A century ago today, Winston Churchill orders the formation of a Landships Committee to be chaired by E.H.T. d’Eyncourt, Director of Naval Construction. This decision is instigated by Flight Lieutenant T.G. Hetherington, who first proposed a three-wheeled armored vehicle armed with 12-inch naval guns to Commodore M. Sueter, Director of the Admiralty Air Department, in November. Churchill received plans for a scaled-down revision in January featuring three 40-foot wheels supporting three turrets, each housing two 4-inch guns — and weighing around 300 tons.
Not surprisingly, Admiral Sir Percy Scott turned this monster down when Churchill forwarded Hetherington’s proposal to the Admiralty. But Hetherington pressed the idea of a large-wheeled land vehicle at dinner with Churchill six days ago, and d’Eyncourt is not opposed to the idea in principle, only in its present form. Meanwhile, Sueter has an idea of his own for a 25-ton vehicle armed with a 12-pound gun and riding on Pedrails, the only type of track built in England. B.J. Diplock, the inventor of Pedrails, is his collaborator.
Both projects are soon being pursued under the auspices of the Landships Committee. Colonel Rooks Crompton, an experienced engineer brought in to consult on fabrication, is soon at work on a version of Hetherington’s design that can carry fifty men, straddle a trench, and drop troops into the fight. But even though these fantasy steampunk designs have been anticipated in The Land Ironclads, a short story published by H.G. Wells in 1903, none of them will prove feasible in the real world.
In a classic case of parallel development, all three major allied powers are trying to invent their way through the same technological challenges at the same time: barbed wire, machine guns, and shrapnel fire are killing millions of men on all fronts when they try to attack. Germany also designs its own ‘landship,’ though only a few can ever be built due to shortages of raw materials.
For Britain, the key breakthrough in tank development comes after Colonel Edward Swinton writes three memorandums advising the Landships Committee to consider using an armored car on an American-built agricultural tractor. Calling it a “machine gun destroyer,” he is persuasive. By May, it has become quite clear that large-wheel and Pedrail designs are too unwieldy, so the Committee orders two ‘Creeping Grip’ tractors from the Bullock Tractor Company of Chicago. Like the Holt tractor (see photo at top), which British and French troops are using to haul artillery through the mud and inspired Swinton to make his suggestion, the ‘Creeping Grip’ is potentially capable of crawling through the quagmire of mud and wire.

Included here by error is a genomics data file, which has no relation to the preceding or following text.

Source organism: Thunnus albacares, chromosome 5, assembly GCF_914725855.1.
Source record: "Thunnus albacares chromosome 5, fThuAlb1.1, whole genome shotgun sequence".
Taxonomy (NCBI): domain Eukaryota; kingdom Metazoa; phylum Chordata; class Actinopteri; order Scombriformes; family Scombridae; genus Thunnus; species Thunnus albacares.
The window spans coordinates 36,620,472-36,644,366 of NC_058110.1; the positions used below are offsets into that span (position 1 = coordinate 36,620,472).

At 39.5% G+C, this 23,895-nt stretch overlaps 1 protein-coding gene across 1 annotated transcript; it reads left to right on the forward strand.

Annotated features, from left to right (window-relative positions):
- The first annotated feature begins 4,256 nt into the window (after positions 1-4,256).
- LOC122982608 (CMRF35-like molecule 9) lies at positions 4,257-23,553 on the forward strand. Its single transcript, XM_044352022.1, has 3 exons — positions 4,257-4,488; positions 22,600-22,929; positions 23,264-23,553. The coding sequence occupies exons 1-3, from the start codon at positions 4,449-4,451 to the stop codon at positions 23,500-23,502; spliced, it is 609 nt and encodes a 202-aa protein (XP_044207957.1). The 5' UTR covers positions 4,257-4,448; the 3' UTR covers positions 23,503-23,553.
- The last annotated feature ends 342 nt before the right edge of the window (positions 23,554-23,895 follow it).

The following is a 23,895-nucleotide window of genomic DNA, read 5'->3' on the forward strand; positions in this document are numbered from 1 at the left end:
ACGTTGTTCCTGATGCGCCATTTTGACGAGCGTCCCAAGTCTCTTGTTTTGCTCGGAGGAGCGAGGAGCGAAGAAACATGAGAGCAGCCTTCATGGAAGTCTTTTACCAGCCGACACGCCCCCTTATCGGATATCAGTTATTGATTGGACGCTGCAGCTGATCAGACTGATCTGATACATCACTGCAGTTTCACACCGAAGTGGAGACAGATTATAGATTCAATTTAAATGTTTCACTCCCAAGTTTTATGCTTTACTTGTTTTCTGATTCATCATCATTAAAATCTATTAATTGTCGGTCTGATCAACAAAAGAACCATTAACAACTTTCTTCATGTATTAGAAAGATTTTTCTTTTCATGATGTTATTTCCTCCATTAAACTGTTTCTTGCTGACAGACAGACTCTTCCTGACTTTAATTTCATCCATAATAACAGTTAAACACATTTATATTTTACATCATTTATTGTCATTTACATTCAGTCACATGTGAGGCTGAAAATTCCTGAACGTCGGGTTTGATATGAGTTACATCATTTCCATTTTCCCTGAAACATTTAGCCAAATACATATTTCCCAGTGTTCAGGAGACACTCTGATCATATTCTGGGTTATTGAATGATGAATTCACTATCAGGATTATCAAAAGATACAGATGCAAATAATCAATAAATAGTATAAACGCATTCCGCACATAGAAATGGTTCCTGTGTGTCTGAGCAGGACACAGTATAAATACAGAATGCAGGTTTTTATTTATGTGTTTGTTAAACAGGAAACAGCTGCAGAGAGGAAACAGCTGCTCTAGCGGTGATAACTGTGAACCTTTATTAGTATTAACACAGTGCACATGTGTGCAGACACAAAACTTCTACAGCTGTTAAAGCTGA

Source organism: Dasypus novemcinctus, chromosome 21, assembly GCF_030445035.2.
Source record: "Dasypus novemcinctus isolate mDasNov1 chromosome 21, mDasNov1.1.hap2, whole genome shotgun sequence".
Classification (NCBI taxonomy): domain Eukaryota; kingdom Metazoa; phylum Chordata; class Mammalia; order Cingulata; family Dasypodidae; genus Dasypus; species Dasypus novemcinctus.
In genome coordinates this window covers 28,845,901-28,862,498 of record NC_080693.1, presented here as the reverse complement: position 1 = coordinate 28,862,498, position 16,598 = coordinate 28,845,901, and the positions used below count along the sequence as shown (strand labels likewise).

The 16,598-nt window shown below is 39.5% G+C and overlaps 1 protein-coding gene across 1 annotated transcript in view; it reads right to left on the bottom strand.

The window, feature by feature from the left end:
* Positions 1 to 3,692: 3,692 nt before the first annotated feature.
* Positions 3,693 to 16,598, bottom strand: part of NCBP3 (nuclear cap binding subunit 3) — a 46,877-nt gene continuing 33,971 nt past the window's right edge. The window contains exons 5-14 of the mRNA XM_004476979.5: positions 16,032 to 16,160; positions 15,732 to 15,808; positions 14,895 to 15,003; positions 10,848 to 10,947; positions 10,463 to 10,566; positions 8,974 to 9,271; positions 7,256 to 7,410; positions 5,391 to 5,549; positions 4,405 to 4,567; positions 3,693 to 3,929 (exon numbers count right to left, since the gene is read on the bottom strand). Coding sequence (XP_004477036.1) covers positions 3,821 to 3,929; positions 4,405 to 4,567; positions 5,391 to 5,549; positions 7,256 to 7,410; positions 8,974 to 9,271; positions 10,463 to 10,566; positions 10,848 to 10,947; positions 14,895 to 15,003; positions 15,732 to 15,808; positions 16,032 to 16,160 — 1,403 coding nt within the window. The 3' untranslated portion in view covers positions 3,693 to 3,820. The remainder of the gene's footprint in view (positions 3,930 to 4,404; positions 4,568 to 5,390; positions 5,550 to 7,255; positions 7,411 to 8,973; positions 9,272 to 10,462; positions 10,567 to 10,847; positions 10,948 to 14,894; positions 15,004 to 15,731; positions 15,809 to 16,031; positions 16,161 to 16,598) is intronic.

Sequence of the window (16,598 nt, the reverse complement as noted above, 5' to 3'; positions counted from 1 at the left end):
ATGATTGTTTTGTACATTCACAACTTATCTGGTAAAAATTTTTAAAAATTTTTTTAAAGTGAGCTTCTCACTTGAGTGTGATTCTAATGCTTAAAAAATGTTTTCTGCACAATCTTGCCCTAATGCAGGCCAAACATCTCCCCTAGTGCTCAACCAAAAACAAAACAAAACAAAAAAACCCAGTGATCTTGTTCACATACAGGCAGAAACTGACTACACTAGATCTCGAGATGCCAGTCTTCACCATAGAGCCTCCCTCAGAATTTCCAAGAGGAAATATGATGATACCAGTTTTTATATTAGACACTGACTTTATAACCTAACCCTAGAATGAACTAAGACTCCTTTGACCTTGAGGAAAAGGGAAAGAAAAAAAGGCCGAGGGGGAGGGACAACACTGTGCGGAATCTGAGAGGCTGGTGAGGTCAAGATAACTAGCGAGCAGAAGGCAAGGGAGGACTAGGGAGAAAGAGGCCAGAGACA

The Victorian Colonel Crompton also orders a lighter tractor from the Killen Strait company and uses it in June for the first successful demonstration of a tracked vehicle’s ability to cross barbed wire. When he mounts an armored car on top of it, he has created the world’s first…what? The project names vary, but Swinton eventually settles on ‘tank.’ Crompton’s experiment with an ‘articulated’ design using two armored sections on the Bullock tracks is a failure; he is dismissed as consulting engineer in July.
Finally, on July 29th the William Foster Company receives an order for a vehicle built in one body on two extended tracks. Dubbed ‘Little Willie,’ it is the world’s first true tank. After it swiftly passes a series of proving tests, a second, larger design is ordered in September. The first ‘Big Willie’ will be delivered in January of 1916. It will then take seven months to produce enough working tanks, and train enough crews, for Britain to use them in battle. Designed to destroy heavily-armed strong points, these weapons will quickly follow the way of aircraft to assume responsibility for finding and destroying one another. Crews will learn how to fight and win, but only at the cost of lives in trial and error.
Like German factories, British mass production centers are held back by imposed material shortages and production challenges. But unlike Berlin, London is not starved for motor fuel. Thus, one of the most iconic weapons of the Great War is also a study in conflict-induced scarcity holding back technological adaptation to the conditions of the conflict in the trenches. We cannot blame hidebound leaders or old ways of thinking for the outcome of this arms race, in which Britain will produce the most familiar tank while France produces the best.
The story of the tank is about ‘production’ and its challenges. Only the Materialschlact — a combined function of manufacturing, national resource limitations, and public financing — makes it possible to deploy tanks on a large battlefield. Mass production woes are already a state interest in 1915, and even today, the Materialschlacht provides the rationale for all the industrial-corporate state activities that peace activists are apt to call the ‘war machine.’ Many, if not most, mental conceptions and visualizations of said war machine involve tanks.
Thus the tank is an inherently political phenomenon, not just a story of materials or engineering or tactics.